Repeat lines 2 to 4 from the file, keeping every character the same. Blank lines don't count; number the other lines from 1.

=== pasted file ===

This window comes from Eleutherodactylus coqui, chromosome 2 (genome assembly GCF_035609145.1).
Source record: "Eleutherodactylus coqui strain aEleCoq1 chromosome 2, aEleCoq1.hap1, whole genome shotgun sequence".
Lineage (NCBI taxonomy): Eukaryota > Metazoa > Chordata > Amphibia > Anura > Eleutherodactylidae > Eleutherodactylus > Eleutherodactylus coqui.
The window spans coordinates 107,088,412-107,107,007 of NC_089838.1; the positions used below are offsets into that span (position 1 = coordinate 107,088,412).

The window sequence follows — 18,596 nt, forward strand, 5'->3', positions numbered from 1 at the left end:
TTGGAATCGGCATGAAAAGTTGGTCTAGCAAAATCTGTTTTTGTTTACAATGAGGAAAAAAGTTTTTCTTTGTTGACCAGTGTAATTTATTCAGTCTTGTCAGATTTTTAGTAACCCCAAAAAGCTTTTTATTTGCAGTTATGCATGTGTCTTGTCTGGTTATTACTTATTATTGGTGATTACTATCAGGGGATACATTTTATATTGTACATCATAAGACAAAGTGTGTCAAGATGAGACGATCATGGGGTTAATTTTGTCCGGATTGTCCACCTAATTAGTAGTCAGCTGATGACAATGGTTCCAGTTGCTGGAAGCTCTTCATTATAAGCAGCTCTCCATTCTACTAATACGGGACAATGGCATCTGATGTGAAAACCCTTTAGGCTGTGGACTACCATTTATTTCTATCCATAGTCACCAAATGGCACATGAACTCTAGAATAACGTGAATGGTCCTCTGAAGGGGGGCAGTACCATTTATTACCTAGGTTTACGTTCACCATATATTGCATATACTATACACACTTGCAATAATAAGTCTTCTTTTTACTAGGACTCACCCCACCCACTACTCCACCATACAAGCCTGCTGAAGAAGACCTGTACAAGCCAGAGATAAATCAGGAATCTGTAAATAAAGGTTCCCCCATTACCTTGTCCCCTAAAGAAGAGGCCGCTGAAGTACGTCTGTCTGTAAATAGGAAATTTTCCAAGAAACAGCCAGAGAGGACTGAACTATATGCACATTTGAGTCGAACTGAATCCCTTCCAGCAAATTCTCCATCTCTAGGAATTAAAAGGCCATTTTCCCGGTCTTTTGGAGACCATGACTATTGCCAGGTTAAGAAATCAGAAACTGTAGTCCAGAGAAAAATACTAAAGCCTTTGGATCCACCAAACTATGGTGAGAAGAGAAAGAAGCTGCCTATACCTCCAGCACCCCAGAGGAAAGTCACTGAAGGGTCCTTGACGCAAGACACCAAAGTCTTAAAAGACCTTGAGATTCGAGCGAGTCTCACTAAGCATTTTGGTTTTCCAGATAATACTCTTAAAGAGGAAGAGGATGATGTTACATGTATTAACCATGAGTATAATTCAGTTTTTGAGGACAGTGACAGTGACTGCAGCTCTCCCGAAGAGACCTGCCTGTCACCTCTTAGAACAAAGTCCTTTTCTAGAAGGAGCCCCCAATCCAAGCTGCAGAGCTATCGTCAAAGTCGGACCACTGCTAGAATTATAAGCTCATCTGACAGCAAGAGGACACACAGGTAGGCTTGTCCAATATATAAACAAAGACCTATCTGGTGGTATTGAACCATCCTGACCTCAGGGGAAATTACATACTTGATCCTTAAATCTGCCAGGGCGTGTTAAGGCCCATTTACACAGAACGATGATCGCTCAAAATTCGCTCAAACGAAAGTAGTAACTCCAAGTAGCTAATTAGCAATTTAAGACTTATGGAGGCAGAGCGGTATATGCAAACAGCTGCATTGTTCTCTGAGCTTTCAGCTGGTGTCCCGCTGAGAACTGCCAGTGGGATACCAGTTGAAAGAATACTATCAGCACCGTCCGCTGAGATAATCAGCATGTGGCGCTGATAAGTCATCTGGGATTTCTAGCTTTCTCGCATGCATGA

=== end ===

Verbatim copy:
Source record: "Eleutherodactylus coqui strain aEleCoq1 chromosome 2, aEleCoq1.hap1, whole genome shotgun sequence".
Lineage (NCBI taxonomy): Eukaryota > Metazoa > Chordata > Amphibia > Anura > Eleutherodactylidae > Eleutherodactylus > Eleutherodactylus coqui.
The window spans coordinates 107,088,412-107,107,007 of NC_089838.1; the positions used below are offsets into that span (position 1 = coordinate 107,088,412).